I’m writing this as my father John Walters, Sr., now ninety years old, lies bedridden and uncommunicative. I will not publish it until after he has died. If you’re reading it, therefore, it means that he is no longer alive on this mortal plane of existence. (He died on June 11, 2019, a few days after I wrote this piece.) His spirit has departed to wherever spirits go, and his body has gone to medical researchers. There is no sorrow in this, unless we all want to mourn the fact that we don’t live forever. Ninety years is a pretty good run. He had nine children and multiple grandchildren; he traveled and had numerous interesting experiences.
I’m not going to go through a biographical account of his life; there’s no need for that. What I’d like to do instead is focus on three instances in which he helped me personally when I was in dire need. Parents are expected to assist their children when they are still dependent upon them, but these things happened when I was already off on my own and was in the midst of profound predicaments from which I could see no way out. I might have eventually come up with something, but before I had to find another way, my father stepped up and came through.
The first incident happened on my first trip to India. I had been hitchhiking around Europe all summer – the summer of 1975, I think it would have been, or perhaps 1976. As autumn approached and the weather cooled down, I wondered what I should do next. I heard stories from budget travelers who had journeyed as far as India and beyond, and the exoticism of the experience appealed to me. I went back to the Netherlands and worked a couple of weeks in factories to earn a few hundred dollars, and then began to hitchhike eastward. I managed to hitch as far as Kandahar in Afghanistan, and then I switched to local transport such as buses and trains. I traveled through Pakistan and India, spent some time in Goa, and then wandered on down south to Sri Lanka and back up to Madras. (For more fascinating and adventurous details, see my memoir World Without Pain: The Story of a Search.)
In Madras I was faced with a dilemma. I had only enough funds remaining to make it back to Europe overland if I left right away without further detours or delays. However, I had not yet been to Nepal, which had been a very important part of my itinerary. In the heedless disregard for danger inherent in youth, I headed north to Katmandu instead of west to Europe. I visited Katmandu and Pokhara and walked alone for days in the Himalayan Mountains. And yes, in Pokhara, which is west of Katmandu, I realized that I had almost run out of money. I managed to hitchhike a bus ride to the Indian border, take a train third class to Delhi, pay for a couple of nights in a hostel for derelicts in which I shared the floor with about two dozen other hippy travelers, and then… I was broke in a city with streets full of hundreds of thousands of destitute beggars.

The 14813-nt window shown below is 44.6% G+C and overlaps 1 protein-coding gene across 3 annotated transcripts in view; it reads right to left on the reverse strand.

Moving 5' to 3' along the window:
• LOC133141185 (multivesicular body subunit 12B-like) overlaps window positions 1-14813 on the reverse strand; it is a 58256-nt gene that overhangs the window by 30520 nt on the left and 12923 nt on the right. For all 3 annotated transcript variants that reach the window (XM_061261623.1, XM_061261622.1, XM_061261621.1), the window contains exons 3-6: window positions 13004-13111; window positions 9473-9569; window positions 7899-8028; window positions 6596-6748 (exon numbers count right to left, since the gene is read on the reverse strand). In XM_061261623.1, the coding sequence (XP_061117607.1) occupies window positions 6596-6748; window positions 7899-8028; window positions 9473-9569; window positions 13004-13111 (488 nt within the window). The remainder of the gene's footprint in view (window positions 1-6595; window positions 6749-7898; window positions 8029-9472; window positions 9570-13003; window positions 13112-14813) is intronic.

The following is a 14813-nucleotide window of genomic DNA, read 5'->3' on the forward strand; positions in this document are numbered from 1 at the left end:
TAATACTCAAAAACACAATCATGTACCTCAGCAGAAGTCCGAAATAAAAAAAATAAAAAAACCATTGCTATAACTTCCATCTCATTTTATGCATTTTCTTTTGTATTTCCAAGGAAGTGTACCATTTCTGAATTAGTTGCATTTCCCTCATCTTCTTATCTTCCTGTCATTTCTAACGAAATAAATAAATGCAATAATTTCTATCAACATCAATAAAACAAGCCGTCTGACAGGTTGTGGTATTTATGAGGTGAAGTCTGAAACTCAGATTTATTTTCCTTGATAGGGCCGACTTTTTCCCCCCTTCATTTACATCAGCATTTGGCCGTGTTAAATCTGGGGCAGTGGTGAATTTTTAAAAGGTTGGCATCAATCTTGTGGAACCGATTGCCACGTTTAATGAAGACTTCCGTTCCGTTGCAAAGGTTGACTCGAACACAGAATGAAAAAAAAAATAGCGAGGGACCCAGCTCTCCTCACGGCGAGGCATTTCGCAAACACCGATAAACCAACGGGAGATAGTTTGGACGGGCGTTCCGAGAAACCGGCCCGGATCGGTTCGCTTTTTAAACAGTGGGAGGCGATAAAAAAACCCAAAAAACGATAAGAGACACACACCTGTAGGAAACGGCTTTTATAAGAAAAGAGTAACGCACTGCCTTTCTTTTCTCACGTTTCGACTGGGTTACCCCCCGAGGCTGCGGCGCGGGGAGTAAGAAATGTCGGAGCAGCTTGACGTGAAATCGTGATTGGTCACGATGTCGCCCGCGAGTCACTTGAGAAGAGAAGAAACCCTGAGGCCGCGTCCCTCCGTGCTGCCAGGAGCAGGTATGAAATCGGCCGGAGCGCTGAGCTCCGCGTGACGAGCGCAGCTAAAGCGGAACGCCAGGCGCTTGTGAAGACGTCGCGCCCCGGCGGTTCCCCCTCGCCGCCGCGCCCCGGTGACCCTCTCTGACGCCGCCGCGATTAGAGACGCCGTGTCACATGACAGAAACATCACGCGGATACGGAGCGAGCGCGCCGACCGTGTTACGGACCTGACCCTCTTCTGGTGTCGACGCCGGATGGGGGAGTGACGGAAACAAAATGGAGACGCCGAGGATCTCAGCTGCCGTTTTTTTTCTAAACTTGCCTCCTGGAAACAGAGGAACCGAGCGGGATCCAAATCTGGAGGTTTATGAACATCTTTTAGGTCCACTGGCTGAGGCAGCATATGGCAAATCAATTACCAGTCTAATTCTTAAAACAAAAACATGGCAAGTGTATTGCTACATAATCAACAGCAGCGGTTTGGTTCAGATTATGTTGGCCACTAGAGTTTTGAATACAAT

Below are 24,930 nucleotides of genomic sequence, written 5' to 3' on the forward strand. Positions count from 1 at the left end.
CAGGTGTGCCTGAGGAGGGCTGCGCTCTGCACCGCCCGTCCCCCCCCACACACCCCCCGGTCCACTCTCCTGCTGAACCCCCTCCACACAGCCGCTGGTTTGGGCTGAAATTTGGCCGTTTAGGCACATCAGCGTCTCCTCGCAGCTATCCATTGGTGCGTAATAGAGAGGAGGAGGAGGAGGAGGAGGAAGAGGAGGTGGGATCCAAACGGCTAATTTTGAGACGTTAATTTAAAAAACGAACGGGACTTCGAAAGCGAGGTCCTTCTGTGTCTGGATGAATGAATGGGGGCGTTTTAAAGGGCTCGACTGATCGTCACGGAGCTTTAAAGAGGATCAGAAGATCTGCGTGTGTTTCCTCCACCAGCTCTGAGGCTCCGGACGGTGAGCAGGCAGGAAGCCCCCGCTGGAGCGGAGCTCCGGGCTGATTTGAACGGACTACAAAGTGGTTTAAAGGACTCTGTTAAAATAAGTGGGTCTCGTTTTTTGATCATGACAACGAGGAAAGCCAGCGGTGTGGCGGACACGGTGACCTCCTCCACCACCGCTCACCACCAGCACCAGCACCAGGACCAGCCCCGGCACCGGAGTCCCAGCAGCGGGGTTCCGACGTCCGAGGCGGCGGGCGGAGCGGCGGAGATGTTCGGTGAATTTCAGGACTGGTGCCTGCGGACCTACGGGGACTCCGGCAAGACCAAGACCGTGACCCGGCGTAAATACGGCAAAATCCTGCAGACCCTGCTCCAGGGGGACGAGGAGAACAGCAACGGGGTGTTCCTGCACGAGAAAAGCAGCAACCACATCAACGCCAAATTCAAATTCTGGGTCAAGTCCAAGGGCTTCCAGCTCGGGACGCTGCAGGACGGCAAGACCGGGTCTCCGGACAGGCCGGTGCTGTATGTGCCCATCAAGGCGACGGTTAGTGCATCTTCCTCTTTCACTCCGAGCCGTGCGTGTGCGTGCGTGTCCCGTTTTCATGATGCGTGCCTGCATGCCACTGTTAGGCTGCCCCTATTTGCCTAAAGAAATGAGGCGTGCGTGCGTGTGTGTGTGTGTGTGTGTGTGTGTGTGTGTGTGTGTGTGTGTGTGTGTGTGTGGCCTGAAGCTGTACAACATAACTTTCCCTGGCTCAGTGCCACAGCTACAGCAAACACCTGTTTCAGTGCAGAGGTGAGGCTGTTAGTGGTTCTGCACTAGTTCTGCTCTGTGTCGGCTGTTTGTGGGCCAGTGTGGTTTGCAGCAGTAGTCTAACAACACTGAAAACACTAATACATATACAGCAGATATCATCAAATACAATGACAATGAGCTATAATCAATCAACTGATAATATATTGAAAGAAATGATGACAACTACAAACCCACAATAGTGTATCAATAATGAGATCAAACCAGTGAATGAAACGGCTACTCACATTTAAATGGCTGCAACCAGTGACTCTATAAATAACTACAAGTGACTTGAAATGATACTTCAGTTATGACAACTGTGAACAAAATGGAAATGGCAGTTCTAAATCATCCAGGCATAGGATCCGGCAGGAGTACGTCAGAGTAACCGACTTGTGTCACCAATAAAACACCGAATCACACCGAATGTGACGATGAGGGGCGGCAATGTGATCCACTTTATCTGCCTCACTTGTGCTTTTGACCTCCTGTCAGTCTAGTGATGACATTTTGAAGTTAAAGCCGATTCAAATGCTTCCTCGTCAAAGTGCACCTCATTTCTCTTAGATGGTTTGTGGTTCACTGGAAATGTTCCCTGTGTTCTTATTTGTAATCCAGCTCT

That’s when my dad rescued me. I called him from the American Embassy, and he wired me enough money to make my way back to Europe and use my return ticket to the States just before it expired.
The second time something like this happened I was traveling east, not west. I had come to the conclusion that my destiny was elsewhere, and I was heading back to India. I hitchhiked across the United States in the dead of winter, but while standing in a deep snowdrift beside a road in New Jersey, I realized I couldn’t take the cold anymore and headed down south to Florida. I figured I’d get a job in a warmer climate and when I’d saved enough money, I’d move on. I stayed in a cheap hotel in Miami that was otherwise occupied solely by hookers and their pimps, or at least so it seemed to me. The problem was, I couldn’t find work. I was reduced to eating the foul fare at soup kitchens.
In desperation again, I called my dad to help extricate me from that situation, and he sent me enough money to fly to New York and then to London, from where I was able to make my way onward.
The third time my father helped me I was not in physical duress. It had to do with my career as a writer. By this time I had got married, we had started a family, and we were living in Thessaloniki, Greece. I had stopped writing for years but had begun again to compose short stories. The problem, in those pre-electronic submission days, was that I didn’t know how to submit the stories to markets in the United States. Once again, my father came to the rescue. I arranged to send my manuscripts to him along with a list of possible markets, and he sent them to the markets one by one until they sold or he finished the list. We kept this up for a year or so until I finally found a few post offices in Thessaloniki that had international reply coupons, and then I began to send them out myself.
I’m sure I could come up with other stories, such as how my dad brought me, my wife, and our three kids from Greece back to the States as a surprise wedding gift for one of my brothers, or how my dad and I used to go out in our small powerboat and fish for salmon on the open ocean, but these three are the ones that came first to mind, and they’ll do for the moment. They recall a man who was family-oriented but individualistic, a man who loved his cabin on the shore of Hood Canal but also enjoyed taking off on road trips aboard his motorcycle, a man who had a thriving dental practice in a Seattle suburb but also did volunteer dental work amidst the jungles and hills of Central America. He enjoyed restoring old furniture and the hard labor of collecting firewood in forest areas that had been cleared by logging companies. He was a writer and a musician and a driftwood sculptor. Rest in peace, Dad.